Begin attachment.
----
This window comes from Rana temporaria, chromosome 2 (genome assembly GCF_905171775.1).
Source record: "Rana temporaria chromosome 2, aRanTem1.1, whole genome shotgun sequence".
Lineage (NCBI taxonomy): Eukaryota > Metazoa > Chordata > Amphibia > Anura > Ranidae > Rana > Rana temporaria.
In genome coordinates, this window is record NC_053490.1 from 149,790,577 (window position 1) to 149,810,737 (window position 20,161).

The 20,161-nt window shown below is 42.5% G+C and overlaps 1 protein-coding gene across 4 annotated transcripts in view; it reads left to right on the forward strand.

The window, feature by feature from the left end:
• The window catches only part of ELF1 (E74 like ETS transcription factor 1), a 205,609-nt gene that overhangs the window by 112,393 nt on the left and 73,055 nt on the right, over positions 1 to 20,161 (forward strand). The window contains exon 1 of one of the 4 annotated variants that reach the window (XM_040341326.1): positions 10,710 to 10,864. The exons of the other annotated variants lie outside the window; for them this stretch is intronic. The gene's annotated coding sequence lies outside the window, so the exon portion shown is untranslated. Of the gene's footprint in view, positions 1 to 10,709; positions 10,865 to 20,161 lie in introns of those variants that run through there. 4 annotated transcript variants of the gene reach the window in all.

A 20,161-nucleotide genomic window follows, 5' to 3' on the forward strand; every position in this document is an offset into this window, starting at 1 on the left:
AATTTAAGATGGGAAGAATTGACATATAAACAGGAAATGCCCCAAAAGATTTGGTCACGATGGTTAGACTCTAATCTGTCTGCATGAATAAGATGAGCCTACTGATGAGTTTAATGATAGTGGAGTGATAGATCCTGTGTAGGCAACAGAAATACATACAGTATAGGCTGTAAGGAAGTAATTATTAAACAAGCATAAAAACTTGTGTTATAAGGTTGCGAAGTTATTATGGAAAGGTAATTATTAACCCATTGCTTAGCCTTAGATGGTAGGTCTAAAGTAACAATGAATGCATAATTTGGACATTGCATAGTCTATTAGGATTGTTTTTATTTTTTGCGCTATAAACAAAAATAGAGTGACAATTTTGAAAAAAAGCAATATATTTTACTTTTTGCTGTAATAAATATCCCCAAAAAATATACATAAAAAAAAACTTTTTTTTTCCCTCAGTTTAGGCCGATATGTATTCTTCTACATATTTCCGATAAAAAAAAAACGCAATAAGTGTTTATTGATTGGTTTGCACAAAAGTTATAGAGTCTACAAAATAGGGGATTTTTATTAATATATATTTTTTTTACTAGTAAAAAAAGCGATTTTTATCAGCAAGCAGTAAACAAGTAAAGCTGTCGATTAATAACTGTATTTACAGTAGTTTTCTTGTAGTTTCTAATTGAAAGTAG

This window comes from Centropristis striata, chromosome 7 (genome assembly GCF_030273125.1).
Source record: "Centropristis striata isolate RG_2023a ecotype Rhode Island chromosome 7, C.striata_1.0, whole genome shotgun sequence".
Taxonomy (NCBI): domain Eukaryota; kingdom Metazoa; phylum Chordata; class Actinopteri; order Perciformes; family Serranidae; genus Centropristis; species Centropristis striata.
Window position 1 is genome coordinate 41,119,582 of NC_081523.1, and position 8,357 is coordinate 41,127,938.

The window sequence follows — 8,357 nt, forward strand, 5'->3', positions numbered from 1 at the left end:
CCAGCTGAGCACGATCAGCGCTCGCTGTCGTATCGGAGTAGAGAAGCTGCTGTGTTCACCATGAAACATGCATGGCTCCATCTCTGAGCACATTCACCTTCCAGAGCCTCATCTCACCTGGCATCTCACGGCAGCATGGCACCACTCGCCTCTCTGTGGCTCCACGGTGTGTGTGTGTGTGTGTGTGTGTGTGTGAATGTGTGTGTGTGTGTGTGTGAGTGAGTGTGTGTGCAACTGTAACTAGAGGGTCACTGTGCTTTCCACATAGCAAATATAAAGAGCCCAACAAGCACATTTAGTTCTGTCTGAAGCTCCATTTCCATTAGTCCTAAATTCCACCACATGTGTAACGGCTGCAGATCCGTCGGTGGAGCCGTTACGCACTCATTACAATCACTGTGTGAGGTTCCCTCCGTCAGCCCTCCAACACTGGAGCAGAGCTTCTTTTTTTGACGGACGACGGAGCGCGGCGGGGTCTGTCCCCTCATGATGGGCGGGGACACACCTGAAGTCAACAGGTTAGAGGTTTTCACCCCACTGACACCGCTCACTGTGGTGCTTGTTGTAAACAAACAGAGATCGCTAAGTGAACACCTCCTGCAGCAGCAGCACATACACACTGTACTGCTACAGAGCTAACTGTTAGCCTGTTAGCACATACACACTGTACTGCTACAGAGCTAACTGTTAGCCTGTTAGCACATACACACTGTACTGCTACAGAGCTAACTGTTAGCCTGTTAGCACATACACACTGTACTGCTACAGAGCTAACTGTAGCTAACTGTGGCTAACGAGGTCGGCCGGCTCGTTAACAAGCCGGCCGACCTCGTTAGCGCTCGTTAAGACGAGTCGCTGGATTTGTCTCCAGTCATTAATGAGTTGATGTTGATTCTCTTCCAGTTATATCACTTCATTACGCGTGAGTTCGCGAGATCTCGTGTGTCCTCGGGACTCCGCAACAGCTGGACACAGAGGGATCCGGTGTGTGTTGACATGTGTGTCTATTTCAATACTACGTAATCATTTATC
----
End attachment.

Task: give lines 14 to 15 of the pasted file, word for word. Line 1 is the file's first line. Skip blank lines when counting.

The window sequence follows — 8,357 nt, forward strand, 5'->3', positions numbered from 1 at the left end:
CCAGCTGAGCACGATCAGCGCTCGCTGTCGTATCGGAGTAGAGAAGCTGCTGTGTTCACCATGAAACATGCATGGCTCCATCTCTGAGCACATTCACCTTCCAGAGCCTCATCTCACCTGGCATCTCACGGCAGCATGGCACCACTCGCCTCTCTGTGGCTCCACGGTGTGTGTGTGTGTGTGTGTGTGTGTGTGAATGTGTGTGTGTGTGTGTGTGAGTGAGTGTGTGTGCAACTGTAACTAGAGGGTCACTGTGCTTTCCACATAGCAAATATAAAGAGCCCAACAAGCACATTTAGTTCTGTCTGAAGCTCCATTTCCATTAGTCCTAAATTCCACCACATGTGTAACGGCTGCAGATCCGTCGGTGGAGCCGTTACGCACTCATTACAATCACTGTGTGAGGTTCCCTCCGTCAGCCCTCCAACACTGGAGCAGAGCTTCTTTTTTTGACGGACGACGGAGCGCGGCGGGGTCTGTCCCCTCATGATGGGCGGGGACACACCTGAAGTCAACAGGTTAGAGGTTTTCACCCCACTGACACCGCTCACTGTGGTGCTTGTTGTAAACAAACAGAGATCGCTAAGTGAACACCTCCTGCAGCAGCAGCACATACACACTGTACTGCTACAGAGCTAACTGTTAGCCTGTTAGCACATACACACTGTACTGCTACAGAGCTAACTGTTAGCCTGTTAGCACATACACACTGTACTGCTACAGAGCTAACTGTTAGCCTGTTAGCACATACACACTGTACTGCTACAGAGCTAACTGTAGCTAACTGTGGCTAACGAGGTCGGCCGGCTCGTTAACAAGCCGGCCGACCTCGTTAGCGCTCGTTAAGACGAGTCGCTGGATTTGTCTCCAGTCATTAATGAGTTGATGTTGATTCTCTTCCAGTTATATCACTTCATTACGCGTGAGTTCGCGAGATCTCGTGTGTCCTCGGGACTCCGCAACAGCTGGACACAGAGGGATCCGGTGTGTGTTGACATGTGTGTCTATTTCAATACTACGTAATCATTTATC